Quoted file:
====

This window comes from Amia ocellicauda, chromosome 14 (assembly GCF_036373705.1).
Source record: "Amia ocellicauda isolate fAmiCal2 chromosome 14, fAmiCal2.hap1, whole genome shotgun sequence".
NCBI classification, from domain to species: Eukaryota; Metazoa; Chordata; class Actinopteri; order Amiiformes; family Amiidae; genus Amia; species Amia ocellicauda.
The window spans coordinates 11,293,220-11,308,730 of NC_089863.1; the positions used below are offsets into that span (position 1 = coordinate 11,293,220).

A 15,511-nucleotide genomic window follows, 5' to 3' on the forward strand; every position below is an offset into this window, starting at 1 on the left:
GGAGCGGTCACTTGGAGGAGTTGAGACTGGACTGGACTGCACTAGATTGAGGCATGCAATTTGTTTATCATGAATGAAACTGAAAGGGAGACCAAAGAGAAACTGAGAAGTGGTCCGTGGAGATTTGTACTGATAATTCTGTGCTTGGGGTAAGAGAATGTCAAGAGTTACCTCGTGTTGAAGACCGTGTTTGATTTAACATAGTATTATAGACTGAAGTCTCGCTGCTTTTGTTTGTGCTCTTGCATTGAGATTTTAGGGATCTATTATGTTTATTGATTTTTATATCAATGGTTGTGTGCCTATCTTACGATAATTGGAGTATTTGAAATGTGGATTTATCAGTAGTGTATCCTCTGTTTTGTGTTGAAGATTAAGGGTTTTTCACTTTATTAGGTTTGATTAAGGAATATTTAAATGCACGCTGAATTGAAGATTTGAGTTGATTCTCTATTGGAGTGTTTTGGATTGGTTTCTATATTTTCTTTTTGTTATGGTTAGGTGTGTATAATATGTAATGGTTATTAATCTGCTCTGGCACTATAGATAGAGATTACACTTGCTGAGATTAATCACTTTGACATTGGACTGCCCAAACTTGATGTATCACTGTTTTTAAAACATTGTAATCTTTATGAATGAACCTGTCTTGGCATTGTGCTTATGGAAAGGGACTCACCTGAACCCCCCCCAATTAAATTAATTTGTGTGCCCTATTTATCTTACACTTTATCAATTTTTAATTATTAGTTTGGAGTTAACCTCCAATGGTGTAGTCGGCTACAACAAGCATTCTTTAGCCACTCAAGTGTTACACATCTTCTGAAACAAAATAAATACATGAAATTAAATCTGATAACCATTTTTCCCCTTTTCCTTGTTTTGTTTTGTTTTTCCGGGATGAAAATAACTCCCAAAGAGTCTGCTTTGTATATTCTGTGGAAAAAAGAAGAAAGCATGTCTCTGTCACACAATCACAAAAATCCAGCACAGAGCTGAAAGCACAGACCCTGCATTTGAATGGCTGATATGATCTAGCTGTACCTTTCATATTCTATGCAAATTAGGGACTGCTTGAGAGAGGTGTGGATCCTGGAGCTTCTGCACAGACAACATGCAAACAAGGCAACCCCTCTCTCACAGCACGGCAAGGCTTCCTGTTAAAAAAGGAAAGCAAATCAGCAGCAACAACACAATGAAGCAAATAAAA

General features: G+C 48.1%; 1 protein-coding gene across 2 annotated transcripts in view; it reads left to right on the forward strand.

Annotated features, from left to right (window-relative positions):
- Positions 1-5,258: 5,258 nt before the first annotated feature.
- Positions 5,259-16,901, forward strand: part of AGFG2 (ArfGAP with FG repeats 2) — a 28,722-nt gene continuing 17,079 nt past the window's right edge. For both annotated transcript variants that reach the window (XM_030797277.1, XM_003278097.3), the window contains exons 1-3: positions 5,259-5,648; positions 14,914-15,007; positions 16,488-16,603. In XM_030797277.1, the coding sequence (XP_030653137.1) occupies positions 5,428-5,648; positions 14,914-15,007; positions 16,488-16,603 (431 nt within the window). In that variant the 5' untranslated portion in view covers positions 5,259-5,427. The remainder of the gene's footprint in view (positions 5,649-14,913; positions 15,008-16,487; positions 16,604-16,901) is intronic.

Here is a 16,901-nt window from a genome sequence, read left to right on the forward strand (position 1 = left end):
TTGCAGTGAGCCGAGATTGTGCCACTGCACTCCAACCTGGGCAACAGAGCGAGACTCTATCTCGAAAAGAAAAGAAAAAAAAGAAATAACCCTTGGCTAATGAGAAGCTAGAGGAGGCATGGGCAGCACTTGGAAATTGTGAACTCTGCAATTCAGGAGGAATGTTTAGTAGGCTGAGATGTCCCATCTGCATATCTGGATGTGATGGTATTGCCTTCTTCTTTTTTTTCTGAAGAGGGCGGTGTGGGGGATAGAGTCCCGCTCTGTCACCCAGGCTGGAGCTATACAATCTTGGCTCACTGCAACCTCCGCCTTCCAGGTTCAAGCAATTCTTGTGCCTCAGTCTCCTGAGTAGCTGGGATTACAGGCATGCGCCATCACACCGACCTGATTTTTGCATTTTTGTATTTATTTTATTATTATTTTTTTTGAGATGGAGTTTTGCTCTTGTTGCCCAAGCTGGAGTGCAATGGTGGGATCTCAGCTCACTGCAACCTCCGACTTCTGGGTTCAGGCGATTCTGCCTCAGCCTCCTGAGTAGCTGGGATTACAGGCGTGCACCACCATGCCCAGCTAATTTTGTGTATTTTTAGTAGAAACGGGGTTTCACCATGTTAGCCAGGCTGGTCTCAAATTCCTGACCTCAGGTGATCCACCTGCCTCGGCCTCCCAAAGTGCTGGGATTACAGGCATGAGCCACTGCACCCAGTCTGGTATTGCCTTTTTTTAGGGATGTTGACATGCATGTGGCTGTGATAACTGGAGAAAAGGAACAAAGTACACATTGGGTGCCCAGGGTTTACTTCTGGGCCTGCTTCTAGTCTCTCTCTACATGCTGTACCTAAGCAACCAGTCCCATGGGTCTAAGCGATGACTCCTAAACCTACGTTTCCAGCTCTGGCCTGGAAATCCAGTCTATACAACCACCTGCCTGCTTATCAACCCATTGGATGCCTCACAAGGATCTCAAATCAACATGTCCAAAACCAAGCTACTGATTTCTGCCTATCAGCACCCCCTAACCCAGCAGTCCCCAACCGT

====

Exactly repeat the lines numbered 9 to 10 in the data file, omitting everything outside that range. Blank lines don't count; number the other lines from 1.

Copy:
- Positions 1-5,258: 5,258 nt before the first annotated feature.
- Positions 5,259-16,901, forward strand: part of AGFG2 (ArfGAP with FG repeats 2) — a 28,722-nt gene continuing 17,079 nt past the window's right edge. For both annotated transcript variants that reach the window (XM_030797277.1, XM_003278097.3), the window contains exons 1-3: positions 5,259-5,648; positions 14,914-15,007; positions 16,488-16,603. In XM_030797277.1, the coding sequence (XP_030653137.1) occupies positions 5,428-5,648; positions 14,914-15,007; positions 16,488-16,603 (431 nt within the window). In that variant the 5' untranslated portion in view covers positions 5,259-5,427. The remainder of the gene's footprint in view (positions 5,649-14,913; positions 15,008-16,487; positions 16,604-16,901) is intronic.